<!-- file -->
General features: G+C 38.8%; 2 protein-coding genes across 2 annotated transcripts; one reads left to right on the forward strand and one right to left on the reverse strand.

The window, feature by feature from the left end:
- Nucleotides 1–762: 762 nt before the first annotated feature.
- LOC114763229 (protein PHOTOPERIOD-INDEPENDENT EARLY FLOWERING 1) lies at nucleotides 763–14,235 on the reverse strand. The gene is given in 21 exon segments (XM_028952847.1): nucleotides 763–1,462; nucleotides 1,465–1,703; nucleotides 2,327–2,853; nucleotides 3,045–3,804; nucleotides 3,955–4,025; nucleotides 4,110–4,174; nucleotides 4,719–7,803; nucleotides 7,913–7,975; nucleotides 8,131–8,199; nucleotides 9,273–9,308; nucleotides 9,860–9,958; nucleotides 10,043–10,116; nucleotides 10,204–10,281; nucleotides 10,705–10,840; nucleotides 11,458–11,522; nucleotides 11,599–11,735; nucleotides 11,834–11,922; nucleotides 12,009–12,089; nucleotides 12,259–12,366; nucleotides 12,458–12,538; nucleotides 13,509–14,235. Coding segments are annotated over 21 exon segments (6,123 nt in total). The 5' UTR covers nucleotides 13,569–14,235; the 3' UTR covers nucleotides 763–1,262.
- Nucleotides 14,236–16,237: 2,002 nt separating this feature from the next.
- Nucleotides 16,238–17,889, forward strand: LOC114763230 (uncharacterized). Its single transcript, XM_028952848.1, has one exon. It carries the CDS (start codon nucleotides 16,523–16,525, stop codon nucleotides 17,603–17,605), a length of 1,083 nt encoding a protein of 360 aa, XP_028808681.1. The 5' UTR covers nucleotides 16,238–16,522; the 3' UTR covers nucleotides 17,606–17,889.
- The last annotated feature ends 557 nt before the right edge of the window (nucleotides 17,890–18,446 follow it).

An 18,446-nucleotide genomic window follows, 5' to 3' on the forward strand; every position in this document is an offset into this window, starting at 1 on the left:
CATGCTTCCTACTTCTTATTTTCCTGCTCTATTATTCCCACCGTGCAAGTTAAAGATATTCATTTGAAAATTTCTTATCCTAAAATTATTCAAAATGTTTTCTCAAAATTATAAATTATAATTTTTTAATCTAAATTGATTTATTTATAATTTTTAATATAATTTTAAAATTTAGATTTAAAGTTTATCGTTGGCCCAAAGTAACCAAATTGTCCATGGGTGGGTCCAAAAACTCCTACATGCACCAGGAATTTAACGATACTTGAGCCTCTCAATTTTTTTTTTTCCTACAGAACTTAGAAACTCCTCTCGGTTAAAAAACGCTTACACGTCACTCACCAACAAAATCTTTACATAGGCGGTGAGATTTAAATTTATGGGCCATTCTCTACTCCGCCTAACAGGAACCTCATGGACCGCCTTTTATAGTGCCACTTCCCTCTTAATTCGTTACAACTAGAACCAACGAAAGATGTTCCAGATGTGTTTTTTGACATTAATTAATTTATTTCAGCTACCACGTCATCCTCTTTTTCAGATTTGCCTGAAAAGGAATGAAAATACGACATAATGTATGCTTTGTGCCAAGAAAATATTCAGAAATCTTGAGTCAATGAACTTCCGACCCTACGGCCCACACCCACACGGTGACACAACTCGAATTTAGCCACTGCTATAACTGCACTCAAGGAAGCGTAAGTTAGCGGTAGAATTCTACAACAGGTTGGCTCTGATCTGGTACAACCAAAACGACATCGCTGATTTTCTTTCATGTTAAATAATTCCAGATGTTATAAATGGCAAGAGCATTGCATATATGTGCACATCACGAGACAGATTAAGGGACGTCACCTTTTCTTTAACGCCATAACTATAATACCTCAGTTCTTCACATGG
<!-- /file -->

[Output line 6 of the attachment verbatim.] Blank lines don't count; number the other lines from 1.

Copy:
- Nucleotides 16,238–17,889, forward strand: LOC114763230 (uncharacterized). Its single transcript, XM_028952848.1, has one exon. It carries the CDS (start codon nucleotides 16,523–16,525, stop codon nucleotides 17,603–17,605), a length of 1,083 nt encoding a protein of 360 aa, XP_028808681.1. The 5' UTR covers nucleotides 16,238–16,522; the 3' UTR covers nucleotides 17,606–17,889.